This is a repost from the article written by Sam L. Marcelo of Business World Online. Here is the original link.
EAVESDROPPING is despicable but I do it all the time. When I see deaf people “talking” on the train, I can’t help myself. I’m riveted by their conversation and my eyes follow their hands as they dance in space. Fingers animated by meaning slice, flick, and stab the air. Noses scrunch, eyebrows rise and fall, cheeks puff out, lips purse and wiggle about. Not a word is spoken but a lot is said.
Chances are, they’re communicating in Filipino Sign Language (FSL), a “unique visual language” that has its own grammar and syntax. FSL is not gesture or pantomime. FSL is not American Sign Language (ASL), although it cannot deny that it was influenced by ASL; neither is FSL the sign equivalent of spoken Tagalog or Filipino.
FSL is FSL and it is a defining part of the Filipino Deaf — big “D,” not small “d” — identity, which is why members were shocked when Department of Education (DepEd) undersecretary Yolanda Quijano endorsed Signed Exact English (SEE), a manually coded version of spoken English, for classroom use during a forum attended by public and private school teachers, and NGOs.
“It was like a bomb,” said George Lintag, secretary of the Philippine Federation of the Deaf, Inc. (PFD), who was present when Ms. Quijano made her controversial statement.
Mr. Lintag is a post-lingual Deaf person, which means he lost his hearing after he learned to speak. At the age of nine, his hearing gradually started to weaken and by the time he turned 15, his world was silent. The interview was conducted without the aid of an interpreter. BusinessWorld wrote its questions and comments down; he answered in a quiet voice. In answer to an observation that he spoke well, he shrugged and smiled. “I don’t know. I can’t hear myself.”
There are several degrees of hearing loss. For quick reference, a mildly deaf person cannot hear whispered conversations and has a hearing threshold of 20-40 decibels (dB); a moderately deaf person has difficulty following close-range conversations and has a hearing threshold of 40-60 dB; a person with severe hearing loss can only hear loud noises such as the racket made by a vacuum cleaner or lawn mower at close range, representing a hearing threshold of 60-90 dB; finally, a severely deaf person can hear only extremely loud noises — a chainsaw, for example — and feel the vibrations made by loud sounds.
The people in the final group have a hearing threshold of greater than 90 dB, a level that’s around 10 to 40 decibels lower than a live rock concert (it depends on which band is playing). Normal conversation is 60-70 dB; Col Hatchman of Dirty Skanks holds the Guinness Book of World Records record for “loudest drummer” when he hit a peak reading of 137.2 dB at a 2006 gig.
Filipinos with hearing loss account for 2% of the population, a conservative estimate. However, not all deaf Filipinos are members of the Filipino Deaf community, which defines itself as a cultural and linguistic minority fighting for the right to use FSL, the native sign language that it knows, understands, and identifies with the most.
In response to Ms. Quijano’s endorsement of SEE, PFD, a member of the World Federation of the Deaf and the national Deaf advocacy organization composed of 18 member Deaf organizations in 14 regions, drafted a resolution this August claiming “the fundamental human rights to language, culture, participation and self-determination for all Deaf Filipinos, in accordance with the Magna Carta for Persons with Disability, the Salamanca Statement and Framework for Action on Special Needs Education (1994), the United Nations Declaration of Human Rights, and the United Nations Convention on the Rights of Persons with Disabilities.”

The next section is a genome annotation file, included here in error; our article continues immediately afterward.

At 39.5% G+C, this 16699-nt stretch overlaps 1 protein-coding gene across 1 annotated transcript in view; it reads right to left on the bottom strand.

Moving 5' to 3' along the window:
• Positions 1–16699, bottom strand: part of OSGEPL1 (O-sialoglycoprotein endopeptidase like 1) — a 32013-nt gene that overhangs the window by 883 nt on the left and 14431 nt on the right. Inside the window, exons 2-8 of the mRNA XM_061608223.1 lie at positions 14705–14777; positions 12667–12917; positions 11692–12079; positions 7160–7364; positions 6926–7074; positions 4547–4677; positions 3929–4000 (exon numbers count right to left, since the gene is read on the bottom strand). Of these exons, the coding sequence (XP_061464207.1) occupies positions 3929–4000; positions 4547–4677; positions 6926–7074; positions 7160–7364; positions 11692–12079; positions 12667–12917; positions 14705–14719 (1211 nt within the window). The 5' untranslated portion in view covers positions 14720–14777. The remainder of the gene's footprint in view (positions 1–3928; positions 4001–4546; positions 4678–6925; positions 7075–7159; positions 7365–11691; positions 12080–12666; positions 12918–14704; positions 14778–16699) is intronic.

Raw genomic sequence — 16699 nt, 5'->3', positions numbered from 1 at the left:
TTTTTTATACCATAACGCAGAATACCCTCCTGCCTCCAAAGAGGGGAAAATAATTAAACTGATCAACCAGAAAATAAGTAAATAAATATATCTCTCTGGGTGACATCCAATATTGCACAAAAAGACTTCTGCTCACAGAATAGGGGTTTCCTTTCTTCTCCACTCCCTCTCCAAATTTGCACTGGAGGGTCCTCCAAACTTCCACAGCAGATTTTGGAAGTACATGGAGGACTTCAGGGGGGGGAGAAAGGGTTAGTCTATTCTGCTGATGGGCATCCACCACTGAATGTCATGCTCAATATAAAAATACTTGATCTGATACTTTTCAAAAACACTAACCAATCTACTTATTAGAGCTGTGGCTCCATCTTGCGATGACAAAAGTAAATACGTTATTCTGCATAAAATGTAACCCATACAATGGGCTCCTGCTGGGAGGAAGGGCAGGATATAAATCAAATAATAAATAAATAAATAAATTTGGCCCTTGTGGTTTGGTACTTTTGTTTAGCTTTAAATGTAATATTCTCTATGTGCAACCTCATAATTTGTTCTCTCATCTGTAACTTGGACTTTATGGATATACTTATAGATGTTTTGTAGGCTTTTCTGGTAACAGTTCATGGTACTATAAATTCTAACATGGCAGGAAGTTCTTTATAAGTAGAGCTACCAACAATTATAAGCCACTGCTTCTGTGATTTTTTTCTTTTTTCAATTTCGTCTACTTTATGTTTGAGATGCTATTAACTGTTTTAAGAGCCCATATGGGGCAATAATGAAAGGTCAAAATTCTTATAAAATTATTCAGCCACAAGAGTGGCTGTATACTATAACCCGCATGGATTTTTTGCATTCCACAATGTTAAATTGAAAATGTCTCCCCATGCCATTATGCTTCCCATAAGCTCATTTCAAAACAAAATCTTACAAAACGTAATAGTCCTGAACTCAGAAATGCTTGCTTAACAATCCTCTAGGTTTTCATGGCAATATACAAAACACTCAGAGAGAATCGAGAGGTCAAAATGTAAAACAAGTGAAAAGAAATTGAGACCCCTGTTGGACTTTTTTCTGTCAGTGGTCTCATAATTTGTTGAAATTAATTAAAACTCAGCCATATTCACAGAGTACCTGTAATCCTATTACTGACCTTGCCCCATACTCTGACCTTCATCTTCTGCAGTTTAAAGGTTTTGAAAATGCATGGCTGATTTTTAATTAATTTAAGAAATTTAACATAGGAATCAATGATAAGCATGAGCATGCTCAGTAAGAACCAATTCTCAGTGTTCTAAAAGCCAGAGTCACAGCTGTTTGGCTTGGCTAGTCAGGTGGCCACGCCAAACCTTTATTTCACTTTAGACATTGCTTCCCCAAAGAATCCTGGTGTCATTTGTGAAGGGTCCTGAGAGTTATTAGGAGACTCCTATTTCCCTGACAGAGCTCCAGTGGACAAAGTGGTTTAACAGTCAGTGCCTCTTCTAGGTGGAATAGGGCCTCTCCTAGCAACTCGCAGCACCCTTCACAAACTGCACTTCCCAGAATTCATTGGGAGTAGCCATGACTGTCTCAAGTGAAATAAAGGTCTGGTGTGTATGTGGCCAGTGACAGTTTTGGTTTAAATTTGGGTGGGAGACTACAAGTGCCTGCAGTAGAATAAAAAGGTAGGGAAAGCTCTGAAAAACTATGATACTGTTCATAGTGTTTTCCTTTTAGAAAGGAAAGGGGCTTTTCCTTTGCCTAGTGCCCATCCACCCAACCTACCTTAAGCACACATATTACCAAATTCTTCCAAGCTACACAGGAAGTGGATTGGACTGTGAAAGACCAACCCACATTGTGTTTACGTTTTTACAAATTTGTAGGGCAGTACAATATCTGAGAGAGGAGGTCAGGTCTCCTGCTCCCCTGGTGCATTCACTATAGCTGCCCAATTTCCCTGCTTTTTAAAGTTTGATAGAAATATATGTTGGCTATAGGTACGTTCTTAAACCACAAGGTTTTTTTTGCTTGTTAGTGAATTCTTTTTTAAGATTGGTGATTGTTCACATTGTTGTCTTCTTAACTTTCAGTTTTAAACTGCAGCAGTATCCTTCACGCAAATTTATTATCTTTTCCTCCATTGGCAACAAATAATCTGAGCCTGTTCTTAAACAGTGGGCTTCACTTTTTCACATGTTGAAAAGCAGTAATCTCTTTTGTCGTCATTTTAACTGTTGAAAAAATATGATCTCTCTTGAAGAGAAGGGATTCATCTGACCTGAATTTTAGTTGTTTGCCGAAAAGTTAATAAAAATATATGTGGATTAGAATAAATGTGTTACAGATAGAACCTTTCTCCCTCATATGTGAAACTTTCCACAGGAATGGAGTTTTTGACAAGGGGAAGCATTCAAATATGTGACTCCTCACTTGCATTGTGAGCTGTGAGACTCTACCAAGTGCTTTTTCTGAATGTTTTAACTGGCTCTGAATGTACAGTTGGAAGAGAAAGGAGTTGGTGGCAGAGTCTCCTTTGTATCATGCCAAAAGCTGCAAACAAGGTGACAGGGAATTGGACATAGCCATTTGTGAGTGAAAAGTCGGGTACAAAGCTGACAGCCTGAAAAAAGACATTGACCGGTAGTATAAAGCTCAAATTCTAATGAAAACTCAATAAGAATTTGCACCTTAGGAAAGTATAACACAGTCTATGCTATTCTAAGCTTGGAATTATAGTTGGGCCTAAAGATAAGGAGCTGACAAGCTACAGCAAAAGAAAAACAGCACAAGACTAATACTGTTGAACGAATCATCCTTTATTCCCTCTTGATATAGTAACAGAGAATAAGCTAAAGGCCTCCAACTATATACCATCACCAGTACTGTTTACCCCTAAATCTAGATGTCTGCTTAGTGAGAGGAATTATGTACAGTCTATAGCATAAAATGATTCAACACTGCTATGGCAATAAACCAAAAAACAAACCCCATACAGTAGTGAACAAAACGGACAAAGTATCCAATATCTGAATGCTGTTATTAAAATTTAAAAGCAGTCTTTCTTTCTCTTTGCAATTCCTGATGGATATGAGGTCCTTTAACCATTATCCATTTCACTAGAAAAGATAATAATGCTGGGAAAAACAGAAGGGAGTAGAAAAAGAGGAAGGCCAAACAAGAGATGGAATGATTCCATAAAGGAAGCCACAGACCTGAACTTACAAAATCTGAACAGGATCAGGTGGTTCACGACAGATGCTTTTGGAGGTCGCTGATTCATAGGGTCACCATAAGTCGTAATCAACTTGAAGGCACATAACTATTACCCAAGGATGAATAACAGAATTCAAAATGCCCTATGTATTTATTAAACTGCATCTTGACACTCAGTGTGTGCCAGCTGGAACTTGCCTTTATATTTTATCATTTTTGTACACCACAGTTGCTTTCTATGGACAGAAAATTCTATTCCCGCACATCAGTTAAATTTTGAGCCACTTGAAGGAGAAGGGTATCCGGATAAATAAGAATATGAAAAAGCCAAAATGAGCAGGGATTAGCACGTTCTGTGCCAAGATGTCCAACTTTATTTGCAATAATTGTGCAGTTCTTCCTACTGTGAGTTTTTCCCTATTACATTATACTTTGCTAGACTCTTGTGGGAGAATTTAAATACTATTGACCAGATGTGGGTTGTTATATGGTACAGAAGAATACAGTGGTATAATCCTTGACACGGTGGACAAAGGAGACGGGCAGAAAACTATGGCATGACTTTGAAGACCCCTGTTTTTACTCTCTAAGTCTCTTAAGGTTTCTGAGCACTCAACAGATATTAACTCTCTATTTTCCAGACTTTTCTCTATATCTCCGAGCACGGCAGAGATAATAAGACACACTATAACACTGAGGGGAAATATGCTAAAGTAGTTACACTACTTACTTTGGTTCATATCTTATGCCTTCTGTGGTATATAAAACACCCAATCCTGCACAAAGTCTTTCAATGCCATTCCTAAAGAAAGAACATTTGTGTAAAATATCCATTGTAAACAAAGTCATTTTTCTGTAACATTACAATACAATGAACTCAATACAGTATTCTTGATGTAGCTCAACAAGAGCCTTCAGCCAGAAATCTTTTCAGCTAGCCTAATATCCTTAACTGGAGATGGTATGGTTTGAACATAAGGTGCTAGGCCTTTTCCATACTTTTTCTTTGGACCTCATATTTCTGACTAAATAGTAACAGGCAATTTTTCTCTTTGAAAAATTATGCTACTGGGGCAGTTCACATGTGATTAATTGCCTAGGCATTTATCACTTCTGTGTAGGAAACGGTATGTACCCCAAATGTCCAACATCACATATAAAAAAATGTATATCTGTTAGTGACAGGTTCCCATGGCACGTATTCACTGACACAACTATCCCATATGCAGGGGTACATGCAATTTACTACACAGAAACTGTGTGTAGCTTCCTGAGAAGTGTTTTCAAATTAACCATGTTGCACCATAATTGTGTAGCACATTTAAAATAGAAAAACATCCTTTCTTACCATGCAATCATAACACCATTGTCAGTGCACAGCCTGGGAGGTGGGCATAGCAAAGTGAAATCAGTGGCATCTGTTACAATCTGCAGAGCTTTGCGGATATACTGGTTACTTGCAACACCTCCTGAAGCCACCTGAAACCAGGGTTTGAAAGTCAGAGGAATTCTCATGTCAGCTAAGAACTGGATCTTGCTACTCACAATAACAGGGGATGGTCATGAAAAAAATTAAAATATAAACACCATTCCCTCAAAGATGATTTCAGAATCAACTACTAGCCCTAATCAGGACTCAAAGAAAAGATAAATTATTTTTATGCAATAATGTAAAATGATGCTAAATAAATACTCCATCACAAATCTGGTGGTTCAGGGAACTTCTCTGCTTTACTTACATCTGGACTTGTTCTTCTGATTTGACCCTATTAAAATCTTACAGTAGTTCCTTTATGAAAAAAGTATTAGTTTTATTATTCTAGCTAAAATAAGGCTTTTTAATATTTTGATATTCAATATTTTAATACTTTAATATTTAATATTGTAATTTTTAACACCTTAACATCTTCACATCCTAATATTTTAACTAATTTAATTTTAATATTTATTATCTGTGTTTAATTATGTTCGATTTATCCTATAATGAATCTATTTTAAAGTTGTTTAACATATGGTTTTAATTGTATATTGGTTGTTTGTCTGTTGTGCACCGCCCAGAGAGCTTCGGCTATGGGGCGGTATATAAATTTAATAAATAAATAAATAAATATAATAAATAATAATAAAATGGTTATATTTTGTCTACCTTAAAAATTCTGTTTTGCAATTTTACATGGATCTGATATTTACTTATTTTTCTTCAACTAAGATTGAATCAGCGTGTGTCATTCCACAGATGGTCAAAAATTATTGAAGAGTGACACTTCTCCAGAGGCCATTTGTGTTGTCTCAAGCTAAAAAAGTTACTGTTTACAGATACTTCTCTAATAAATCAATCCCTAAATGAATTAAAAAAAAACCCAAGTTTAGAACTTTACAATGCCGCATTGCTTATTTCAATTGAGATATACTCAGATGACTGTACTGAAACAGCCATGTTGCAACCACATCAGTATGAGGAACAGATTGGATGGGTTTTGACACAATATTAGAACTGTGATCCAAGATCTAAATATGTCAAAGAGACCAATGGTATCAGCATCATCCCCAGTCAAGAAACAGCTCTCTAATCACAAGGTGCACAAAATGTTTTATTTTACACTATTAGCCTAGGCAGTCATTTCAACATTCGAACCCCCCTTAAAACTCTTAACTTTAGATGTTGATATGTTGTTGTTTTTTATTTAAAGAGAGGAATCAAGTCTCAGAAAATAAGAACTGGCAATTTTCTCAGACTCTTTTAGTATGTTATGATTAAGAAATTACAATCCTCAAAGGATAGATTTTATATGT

The PFD called on the DepEd to “halt the violation of the rights to language, culture, participation and self-determination of Deaf Filipinos; and institute, facilitate and promote all appropriate measures to guarantee the full enjoyment of these rights.”
“We are proud of our culture. We want to preserve our culture. And the most important part of our culture is our language, which is FSL,” said Mr. Lintag.
FSL is a true language
According to Dr. Liza B. Martinez, a hearing sign language linguist who is founder and director of Philippine Deaf Resource Center (PDRC), FSL is one of about a hundred natural sign languages recognized to be linguistically distinct from each other at all levels of linguistic structure (phonology, morphology, syntax and discourse).
FSL is not simply a dialect of American Sign Language (ASL), though it does borrow heavily from it. Ms. Martinez cites archival documents dating back to the 16th-17th century as critical evidence that sign language existed in the Philippines before American colonization.
Separate accounts written by Jesuit priests Gregorio Lopez and Pedro Chirino describe mutes who used signs to communicate.
An Introduction to Filipino Sign Language, a multivolume series published in 2004 by PDRC and PFD, answers many of the questions a hearing person might have about a visual language.
Sign languages are as different from each other as spoken ones; and only those who know sign languages from the same branch or family will be able to understand each other right off the bat. It’s easy to “get” FSL if you know ASL, for example, because they’re related though history and development. Taiwanese Sign Language, meanwhile, uses handshapes that are alien to FSL: the raised middle finger in the sign for “brother” and the folded pinky in the sign for “airplane,” among others.
As in ASL, each sign in FSL has five components. Handshape, which was already mentioned, is one of them. The other four are palm orientation, location, movement, and nonmanual signals. Change any one of these five components and the meaning of the sign changes as well.